Let me just say this up front: I don’t like craft books.
Yep. You read it, right.
I don’t like craft books.
I’m sure there’s a deep-seated reason for this, which probably requires years of counseling, however… I am a writer who has holes in her clothes and I can’t afford years of counseling. So, unless someone decides to cough up the money to take care of my soul, it seems the roots of my craft-book dislike may never be discovered.
So, when the members of the Toll Booth said, “Let’s take the summer easy and we’ll each blog about a craft book for a week.”
I basically went all silent scream.
It’s a good thing this communication occurred on email because I probably would have scared them with the silent scream face.
So, because I have some sort of death wish (Please do NOT kill me fellow tollboothers and writers and most importantly writers of craft books) I am going to create my own, special GLOSSARY OF IMPORTANT LITERARY TERMS, WHICH I WOULD (MAYBE) FIND IN A CRAFT BOOK IF I COULD BRING MYSELF TO READ ONE AGAIN, WHICH I CAN NOT SO NO TRYING TO FORCE ME I AM NO LONGER IN A MFA PROGRAM SO JUST STOP IT RIGHT NOW. IT’S MY OWN LIFE DAMNIT:
These are the verbs that everyone wants. These verbs take no prisoners and aren’t all namby-pamby passive like everyone’s complaining Bella in the Twilight series is. These are the Rambo of verbs, the Natural Born Killers of verbs, the Stephen Colbert of verbs.
Interestingly enough, in the sentence, I WILL LICK YOUR FEET, MR. PRESIDENT, lick is an active verb, not a passive verb.
See? It makes no sense.
The horrifying addiction (not described in most craft books) that happens to authors after their book debuts. Symptoms include:
- Obsessive checking of book stats, namely Amazon.com Sales Rank
- Massive Depression
- Constant murmuring of “It’s #831,051 in books, how can this be? How? CAN? THIS? BE?
- Frantic calls to editor/agent
- Consumption of a lot of cosmopolitans (if you write chick lit) and/or rum and Cokes (if you write werewolf horror novels)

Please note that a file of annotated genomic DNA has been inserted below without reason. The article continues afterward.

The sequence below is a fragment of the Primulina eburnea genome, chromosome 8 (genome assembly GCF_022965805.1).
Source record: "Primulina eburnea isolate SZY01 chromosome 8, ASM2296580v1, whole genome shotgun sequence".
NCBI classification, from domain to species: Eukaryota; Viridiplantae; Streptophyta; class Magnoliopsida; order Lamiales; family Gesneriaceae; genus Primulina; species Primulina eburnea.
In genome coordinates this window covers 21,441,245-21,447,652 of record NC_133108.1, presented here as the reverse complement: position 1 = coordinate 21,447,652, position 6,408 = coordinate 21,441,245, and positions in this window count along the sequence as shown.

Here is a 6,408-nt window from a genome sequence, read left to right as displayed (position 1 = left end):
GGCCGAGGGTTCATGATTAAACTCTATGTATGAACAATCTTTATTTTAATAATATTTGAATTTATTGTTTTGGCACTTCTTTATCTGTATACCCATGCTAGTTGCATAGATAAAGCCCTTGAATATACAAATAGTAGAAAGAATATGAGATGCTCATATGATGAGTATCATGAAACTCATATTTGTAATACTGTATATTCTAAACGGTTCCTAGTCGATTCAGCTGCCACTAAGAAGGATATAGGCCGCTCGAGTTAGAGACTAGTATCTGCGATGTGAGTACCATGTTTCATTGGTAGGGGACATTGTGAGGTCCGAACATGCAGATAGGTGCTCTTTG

This is the ultimate of all goals for most writers, unless of course, you are Stephanie Meyers, J.K. Rowling, or God, then your goal is media domination or at least a multi-book, seven-figure book contract.
Here. Let me use it in a paragraph:
The author claimed to have a book contract, but actually it was a book contact. It’s true. She touched a book. Once.
Oh, the comma. It is the evilest of the punctuation marks. It once made a Kirkus reviewer very mad at me. Who would think that this ,,,, could be so evil? Oh. Right. The Kirkus reviewer.
Comma CurseThis is what happens to writers who do not memorize Diane Hacker’s RULES FOR THE WRITER ( Memorize that fifth edition – it’s the best!!!) and they fail to remember not to “use a comma between compound elements that are not independent clauses.”
You can never be free of the comma curse once you have it. Trust me, you don’t want it. It causes embarrassing itching in between the typing fingers.
The hoity-toity word for all the stuff that happens after the climax. The climax in the book. Geesh…
According to Evolution 101 at
Try not to write about this. It may make your book banned.
ForewardThis is what happens when you get super famous and dead and other people (Teachers) force students to read your work in high school or college and they (the forward writers) have to explain before the actual text how important you and your writing is to the entire universe or at least to post-colonial New England, specifically Amherst, Massachusetts. It also shows up in those BEST OF AMERICAN SHORT STORY collections.
Hint: If you have a foreward in your book, you may be dead.
### I will continue with this tomorrow if I don’t get kicked out of the Tollbooth.